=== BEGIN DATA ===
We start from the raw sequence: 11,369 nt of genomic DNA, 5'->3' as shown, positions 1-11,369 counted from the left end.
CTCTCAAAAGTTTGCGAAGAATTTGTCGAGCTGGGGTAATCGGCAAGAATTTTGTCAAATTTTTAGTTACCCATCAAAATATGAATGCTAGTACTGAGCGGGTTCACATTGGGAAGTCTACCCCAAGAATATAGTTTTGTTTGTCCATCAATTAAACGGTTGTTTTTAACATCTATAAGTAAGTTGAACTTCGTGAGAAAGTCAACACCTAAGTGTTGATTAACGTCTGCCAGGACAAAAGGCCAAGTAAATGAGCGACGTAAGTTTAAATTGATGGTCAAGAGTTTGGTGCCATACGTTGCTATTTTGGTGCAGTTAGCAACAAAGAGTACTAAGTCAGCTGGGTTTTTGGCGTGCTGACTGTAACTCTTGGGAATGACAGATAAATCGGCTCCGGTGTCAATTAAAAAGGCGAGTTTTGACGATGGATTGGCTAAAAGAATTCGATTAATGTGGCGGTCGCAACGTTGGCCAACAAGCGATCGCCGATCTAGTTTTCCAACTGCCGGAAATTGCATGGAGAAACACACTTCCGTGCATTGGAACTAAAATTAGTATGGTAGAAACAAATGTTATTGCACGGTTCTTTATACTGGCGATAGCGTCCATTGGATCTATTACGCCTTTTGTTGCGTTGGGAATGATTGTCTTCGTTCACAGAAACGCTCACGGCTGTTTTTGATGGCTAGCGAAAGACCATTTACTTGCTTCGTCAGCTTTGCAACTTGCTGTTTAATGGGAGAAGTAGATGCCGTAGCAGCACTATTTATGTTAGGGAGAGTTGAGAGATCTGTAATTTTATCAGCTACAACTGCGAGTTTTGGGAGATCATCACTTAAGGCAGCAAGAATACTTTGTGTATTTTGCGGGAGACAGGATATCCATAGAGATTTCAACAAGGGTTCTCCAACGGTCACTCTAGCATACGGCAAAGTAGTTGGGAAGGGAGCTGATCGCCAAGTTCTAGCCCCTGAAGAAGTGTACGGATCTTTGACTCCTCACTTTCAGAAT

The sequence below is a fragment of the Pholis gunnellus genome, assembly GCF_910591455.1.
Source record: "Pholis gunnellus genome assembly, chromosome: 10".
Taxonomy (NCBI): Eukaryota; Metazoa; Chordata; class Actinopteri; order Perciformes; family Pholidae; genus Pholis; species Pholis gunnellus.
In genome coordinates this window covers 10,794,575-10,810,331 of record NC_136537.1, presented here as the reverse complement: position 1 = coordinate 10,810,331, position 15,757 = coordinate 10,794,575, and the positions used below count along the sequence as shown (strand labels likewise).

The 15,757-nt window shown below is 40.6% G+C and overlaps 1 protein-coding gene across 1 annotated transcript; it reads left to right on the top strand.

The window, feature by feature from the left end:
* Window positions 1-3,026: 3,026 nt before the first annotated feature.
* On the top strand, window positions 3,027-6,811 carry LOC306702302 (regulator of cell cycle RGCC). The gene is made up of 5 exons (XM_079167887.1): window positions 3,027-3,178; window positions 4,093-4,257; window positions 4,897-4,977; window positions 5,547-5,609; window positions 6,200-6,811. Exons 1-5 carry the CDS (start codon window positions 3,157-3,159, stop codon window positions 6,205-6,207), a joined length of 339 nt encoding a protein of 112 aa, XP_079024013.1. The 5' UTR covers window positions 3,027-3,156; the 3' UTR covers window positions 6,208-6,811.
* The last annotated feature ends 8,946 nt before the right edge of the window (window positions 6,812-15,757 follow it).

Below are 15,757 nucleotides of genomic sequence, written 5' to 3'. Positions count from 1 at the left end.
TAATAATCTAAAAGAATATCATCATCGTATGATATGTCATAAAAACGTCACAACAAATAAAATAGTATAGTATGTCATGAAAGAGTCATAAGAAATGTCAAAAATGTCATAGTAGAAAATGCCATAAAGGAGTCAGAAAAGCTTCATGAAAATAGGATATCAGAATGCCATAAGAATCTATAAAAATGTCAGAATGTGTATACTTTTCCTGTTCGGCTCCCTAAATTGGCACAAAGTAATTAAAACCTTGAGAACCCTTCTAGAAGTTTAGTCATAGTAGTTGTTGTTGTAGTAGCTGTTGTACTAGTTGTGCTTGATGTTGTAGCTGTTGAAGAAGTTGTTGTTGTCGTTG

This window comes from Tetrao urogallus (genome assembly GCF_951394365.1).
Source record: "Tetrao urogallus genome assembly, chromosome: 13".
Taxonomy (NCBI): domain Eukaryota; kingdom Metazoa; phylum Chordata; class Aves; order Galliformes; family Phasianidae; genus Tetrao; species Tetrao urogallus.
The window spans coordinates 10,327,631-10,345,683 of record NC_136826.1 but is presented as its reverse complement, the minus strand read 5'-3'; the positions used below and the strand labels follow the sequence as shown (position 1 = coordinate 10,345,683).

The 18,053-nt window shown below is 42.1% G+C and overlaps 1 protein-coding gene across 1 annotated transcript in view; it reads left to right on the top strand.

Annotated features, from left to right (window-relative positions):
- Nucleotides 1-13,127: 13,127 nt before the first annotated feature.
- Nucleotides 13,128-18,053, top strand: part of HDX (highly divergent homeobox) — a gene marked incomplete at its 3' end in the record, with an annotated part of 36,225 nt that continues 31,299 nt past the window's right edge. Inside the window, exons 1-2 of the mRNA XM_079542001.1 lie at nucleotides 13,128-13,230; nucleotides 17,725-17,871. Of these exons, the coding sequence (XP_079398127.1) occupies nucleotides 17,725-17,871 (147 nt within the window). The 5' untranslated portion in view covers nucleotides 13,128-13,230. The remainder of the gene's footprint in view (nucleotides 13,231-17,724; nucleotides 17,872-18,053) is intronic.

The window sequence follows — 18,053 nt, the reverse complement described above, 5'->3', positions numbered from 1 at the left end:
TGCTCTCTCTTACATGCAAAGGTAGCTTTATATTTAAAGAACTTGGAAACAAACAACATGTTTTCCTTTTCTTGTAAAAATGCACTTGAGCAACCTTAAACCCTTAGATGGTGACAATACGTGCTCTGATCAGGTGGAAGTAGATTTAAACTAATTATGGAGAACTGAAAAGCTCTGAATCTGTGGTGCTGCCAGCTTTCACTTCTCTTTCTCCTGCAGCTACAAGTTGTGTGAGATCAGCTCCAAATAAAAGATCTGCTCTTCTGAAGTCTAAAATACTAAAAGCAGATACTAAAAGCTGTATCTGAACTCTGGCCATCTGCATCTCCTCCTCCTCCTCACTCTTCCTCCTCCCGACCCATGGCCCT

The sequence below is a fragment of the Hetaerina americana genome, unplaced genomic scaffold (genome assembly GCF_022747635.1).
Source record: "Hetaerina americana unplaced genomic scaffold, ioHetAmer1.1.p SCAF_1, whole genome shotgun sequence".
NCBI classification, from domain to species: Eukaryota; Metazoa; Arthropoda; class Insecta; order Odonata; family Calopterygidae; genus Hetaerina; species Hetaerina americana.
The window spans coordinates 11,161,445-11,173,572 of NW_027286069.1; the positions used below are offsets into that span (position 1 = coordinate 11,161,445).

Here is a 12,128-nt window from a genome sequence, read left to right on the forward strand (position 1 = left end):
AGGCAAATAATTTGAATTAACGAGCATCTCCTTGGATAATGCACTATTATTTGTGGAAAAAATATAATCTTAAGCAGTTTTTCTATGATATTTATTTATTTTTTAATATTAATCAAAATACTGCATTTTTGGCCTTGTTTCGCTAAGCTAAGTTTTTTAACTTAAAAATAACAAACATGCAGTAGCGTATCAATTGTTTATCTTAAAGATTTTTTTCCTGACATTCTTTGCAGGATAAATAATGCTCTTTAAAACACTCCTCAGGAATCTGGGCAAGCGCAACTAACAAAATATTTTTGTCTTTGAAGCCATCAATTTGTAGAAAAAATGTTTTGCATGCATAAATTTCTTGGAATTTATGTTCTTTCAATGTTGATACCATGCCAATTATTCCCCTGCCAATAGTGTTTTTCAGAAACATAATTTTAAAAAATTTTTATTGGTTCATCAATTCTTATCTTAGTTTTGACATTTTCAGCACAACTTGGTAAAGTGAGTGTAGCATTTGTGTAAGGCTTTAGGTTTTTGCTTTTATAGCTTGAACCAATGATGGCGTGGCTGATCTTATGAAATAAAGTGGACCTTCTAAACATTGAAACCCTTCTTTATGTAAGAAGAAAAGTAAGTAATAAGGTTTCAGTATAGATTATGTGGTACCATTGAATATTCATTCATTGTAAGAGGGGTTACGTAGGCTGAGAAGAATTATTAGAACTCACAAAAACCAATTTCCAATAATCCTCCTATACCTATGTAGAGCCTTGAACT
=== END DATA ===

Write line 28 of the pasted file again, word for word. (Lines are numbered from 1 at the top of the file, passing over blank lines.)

Here is a 12,128-nt window from a genome sequence, read left to right on the forward strand (position 1 = left end):